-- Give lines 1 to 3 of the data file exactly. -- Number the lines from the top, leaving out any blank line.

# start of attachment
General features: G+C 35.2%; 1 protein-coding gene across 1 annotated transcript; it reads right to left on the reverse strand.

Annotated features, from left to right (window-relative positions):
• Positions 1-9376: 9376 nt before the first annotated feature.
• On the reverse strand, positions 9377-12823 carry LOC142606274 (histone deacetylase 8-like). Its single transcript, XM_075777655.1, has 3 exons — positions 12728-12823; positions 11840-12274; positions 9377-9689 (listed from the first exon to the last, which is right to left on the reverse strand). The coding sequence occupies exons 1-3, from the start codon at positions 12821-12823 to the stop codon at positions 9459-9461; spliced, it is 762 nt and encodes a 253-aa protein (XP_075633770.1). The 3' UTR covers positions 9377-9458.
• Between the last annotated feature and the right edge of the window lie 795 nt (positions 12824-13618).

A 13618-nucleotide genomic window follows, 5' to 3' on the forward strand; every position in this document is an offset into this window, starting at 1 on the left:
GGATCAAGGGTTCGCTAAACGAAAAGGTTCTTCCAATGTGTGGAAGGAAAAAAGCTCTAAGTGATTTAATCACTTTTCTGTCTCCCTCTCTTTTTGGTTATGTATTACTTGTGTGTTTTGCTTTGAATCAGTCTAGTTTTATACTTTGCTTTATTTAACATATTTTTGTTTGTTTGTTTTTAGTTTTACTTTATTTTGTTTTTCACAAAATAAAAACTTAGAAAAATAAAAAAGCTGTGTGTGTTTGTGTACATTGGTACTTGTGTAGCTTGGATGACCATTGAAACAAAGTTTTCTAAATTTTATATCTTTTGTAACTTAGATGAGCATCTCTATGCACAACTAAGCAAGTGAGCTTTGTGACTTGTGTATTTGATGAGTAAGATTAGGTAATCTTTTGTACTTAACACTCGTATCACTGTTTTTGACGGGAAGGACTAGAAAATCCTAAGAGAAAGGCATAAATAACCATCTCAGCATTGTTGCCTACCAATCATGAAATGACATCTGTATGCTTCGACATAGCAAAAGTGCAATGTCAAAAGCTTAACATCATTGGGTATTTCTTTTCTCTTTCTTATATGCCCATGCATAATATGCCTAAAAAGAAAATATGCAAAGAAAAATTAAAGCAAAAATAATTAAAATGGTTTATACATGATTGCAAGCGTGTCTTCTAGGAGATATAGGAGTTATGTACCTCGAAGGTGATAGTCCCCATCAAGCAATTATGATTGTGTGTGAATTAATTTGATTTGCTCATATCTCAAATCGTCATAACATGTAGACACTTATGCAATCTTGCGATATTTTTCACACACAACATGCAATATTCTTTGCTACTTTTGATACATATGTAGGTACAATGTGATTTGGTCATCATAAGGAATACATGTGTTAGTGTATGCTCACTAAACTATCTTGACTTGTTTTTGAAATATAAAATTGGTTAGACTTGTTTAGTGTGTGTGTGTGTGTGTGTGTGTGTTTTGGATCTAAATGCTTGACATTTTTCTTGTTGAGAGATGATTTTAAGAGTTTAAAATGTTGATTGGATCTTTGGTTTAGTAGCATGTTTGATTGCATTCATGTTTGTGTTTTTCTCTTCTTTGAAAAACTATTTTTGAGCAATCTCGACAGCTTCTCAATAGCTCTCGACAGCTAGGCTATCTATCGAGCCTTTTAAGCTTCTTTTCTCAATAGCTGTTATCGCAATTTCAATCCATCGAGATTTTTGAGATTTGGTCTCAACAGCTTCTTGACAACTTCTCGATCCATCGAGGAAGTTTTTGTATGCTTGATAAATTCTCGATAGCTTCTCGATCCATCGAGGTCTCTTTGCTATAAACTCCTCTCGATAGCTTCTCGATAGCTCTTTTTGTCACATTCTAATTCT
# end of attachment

General features: G+C 35.2%; 1 protein-coding gene across 1 annotated transcript; it reads right to left on the reverse strand.

Annotated features, from left to right (window-relative positions):
• Positions 1-9376: 9376 nt before the first annotated feature.